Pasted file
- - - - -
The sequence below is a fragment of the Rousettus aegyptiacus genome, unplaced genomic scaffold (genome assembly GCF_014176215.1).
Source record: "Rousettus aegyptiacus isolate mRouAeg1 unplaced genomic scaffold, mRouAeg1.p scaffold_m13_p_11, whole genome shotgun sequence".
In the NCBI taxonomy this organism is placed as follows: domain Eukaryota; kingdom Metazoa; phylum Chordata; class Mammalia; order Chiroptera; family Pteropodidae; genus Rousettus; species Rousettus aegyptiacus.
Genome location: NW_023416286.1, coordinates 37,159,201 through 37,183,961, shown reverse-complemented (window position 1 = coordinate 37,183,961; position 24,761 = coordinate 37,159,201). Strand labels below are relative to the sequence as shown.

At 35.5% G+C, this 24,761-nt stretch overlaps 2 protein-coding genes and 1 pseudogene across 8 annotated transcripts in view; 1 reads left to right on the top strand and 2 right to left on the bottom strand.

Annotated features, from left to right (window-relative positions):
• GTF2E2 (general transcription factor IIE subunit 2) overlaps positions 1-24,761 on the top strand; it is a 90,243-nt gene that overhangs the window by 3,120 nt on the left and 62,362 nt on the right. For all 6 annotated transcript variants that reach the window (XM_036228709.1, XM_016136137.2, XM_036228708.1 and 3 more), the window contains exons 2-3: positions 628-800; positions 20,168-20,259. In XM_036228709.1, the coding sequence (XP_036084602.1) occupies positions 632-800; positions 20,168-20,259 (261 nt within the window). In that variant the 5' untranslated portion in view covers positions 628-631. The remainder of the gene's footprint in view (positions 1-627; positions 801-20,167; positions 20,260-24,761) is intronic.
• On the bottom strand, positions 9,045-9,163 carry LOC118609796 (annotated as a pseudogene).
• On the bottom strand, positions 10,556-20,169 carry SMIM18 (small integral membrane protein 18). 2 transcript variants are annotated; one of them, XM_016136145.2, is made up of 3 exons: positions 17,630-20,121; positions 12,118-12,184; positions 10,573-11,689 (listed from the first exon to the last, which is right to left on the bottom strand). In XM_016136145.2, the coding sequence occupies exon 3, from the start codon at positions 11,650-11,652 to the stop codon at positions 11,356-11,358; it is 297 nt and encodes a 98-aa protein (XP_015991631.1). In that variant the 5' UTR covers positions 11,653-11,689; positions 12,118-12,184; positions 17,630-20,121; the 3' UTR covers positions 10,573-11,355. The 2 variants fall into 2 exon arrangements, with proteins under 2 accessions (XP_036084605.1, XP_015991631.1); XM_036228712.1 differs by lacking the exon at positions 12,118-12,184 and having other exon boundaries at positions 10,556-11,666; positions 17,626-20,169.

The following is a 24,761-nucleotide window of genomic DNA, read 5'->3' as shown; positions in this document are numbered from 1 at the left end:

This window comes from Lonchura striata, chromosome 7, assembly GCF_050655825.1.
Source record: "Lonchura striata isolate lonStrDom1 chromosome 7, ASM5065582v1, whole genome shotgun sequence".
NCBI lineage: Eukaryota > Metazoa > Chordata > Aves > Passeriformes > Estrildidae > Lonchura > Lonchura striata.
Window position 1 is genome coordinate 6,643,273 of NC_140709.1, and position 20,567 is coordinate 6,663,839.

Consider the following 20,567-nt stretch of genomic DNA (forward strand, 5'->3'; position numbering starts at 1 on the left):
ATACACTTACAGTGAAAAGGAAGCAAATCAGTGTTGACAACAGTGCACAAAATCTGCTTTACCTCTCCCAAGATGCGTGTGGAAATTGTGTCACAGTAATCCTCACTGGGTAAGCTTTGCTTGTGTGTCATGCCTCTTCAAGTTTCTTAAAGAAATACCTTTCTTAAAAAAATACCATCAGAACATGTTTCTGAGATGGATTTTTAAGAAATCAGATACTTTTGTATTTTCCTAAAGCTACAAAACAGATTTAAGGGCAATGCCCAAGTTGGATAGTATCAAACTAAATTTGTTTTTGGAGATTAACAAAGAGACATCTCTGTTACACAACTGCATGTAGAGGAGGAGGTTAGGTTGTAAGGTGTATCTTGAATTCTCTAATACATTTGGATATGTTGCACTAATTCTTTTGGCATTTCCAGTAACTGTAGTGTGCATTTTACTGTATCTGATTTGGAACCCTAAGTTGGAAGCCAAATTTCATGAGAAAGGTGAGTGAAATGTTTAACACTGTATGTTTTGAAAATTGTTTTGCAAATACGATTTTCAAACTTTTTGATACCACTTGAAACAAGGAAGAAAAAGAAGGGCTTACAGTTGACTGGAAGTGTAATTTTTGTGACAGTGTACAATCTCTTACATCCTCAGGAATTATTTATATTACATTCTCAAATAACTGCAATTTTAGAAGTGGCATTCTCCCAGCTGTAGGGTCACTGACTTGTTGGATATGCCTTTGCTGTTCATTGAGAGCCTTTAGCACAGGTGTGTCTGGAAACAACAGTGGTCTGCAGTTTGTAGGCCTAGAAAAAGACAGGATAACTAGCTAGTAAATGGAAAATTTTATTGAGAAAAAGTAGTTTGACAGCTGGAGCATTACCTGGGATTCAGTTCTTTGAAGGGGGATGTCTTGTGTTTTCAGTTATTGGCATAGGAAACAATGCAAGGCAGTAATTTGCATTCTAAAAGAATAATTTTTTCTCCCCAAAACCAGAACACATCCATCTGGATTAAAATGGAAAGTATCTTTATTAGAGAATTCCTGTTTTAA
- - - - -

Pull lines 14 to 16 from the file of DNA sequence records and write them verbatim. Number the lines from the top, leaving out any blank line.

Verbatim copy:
Window position 1 is genome coordinate 6,643,273 of NC_140709.1, and position 20,567 is coordinate 6,663,839.

Consider the following 20,567-nt stretch of genomic DNA (forward strand, 5'->3'; position numbering starts at 1 on the left):
ATACACTTACAGTGAAAAGGAAGCAAATCAGTGTTGACAACAGTGCACAAAATCTGCTTTACCTCTCCCAAGATGCGTGTGGAAATTGTGTCACAGTAATCCTCACTGGGTAAGCTTTGCTTGTGTGTCATGCCTCTTCAAGTTTCTTAAAGAAATACCTTTCTTAAAAAAATACCATCAGAACATGTTTCTGAGATGGATTTTTAAGAAATCAGATACTTTTGTATTTTCCTAAAGCTACAAAACAGATTTAAGGGCAATGCCCAAGTTGGATAGTATCAAACTAAATTTGTTTTTGGAGATTAACAAAGAGACATCTCTGTTACACAACTGCATGTAGAGGAGGAGGTTAGGTTGTAAGGTGTATCTTGAATTCTCTAATACATTTGGATATGTTGCACTAATTCTTTTGGCATTTCCAGTAACTGTAGTGTGCATTTTACTGTATCTGATTTGGAACCCTAAGTTGGAAGCCAAATTTCATGAGAAAGGTGAGTGAAATGTTTAACACTGTATGTTTTGAAAATTGTTTTGCAAATACGATTTTCAAACTTTTTGATACCACTTGAAACAAGGAAGAAAAAGAAGGGCTTACAGTTGACTGGAAGTGTAATTTTTGTGACAGTGTACAATCTCTTACATCCTCAGGAATTATTTATATTACATTCTCAAATAACTGCAATTTTAGAAGTGGCATTCTCCCAGCTGTAGGGTCACTGACTTGTTGGATATGCCTTTGCTGTTCATTGAGAGCCTTTAGCACAGGTGTGTCTGGAAACAACAGTGGTCTGCAGTTTGTAGGCCTAGAAAAAGACAGGATAACTAGCTAGTAAATGGAAAATTTTATTGAGAAAAAGTAGTTTGACAGCTGGAGCATTACCTGGGATTCAGTTCTTTGAAGGGGGATGTCTTGTGTTTTCAGTTATTGGCATAGGAAACAATGCAAGGCAGTAATTTGCATTCTAAAAGAATAATTTTTTCTCCCCAAAACCAGAACACATCCATCTGGATTAAAATGGAAAGTATCTTTATTAGAGAATTCCTGTTTTAA